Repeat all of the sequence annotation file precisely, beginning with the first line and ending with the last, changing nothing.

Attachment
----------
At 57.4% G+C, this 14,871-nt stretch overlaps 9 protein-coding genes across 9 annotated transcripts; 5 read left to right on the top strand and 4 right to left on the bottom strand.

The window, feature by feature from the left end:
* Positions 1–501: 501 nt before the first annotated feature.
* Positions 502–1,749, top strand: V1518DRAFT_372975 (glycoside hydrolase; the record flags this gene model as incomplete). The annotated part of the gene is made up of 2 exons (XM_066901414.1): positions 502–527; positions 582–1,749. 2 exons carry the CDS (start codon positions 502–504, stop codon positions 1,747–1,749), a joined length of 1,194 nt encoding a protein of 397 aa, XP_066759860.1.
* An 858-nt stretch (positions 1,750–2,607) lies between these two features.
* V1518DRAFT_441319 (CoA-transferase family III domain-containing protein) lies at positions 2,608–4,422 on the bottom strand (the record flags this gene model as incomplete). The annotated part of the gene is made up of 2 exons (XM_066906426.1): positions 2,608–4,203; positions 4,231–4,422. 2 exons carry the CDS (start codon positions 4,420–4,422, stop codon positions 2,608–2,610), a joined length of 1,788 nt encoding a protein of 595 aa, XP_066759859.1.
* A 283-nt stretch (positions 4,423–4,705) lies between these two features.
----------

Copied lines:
At 57.4% G+C, this 14,871-nt stretch overlaps 9 protein-coding genes across 9 annotated transcripts; 5 read left to right on the top strand and 4 right to left on the bottom strand.

The window, feature by feature from the left end:
* Positions 1–501: 501 nt before the first annotated feature.
* Positions 502–1,749, top strand: V1518DRAFT_372975 (glycoside hydrolase; the record flags this gene model as incomplete). The annotated part of the gene is made up of 2 exons (XM_066901414.1): positions 502–527; positions 582–1,749. 2 exons carry the CDS (start codon positions 502–504, stop codon positions 1,747–1,749), a joined length of 1,194 nt encoding a protein of 397 aa, XP_066759860.1.
* An 858-nt stretch (positions 1,750–2,607) lies between these two features.
* V1518DRAFT_441319 (CoA-transferase family III domain-containing protein) lies at positions 2,608–4,422 on the bottom strand (the record flags this gene model as incomplete). The annotated part of the gene is made up of 2 exons (XM_066906426.1): positions 2,608–4,203; positions 4,231–4,422. 2 exons carry the CDS (start codon positions 4,420–4,422, stop codon positions 2,608–2,610), a joined length of 1,788 nt encoding a protein of 595 aa, XP_066759859.1.
* A 283-nt stretch (positions 4,423–4,705) lies between these two features.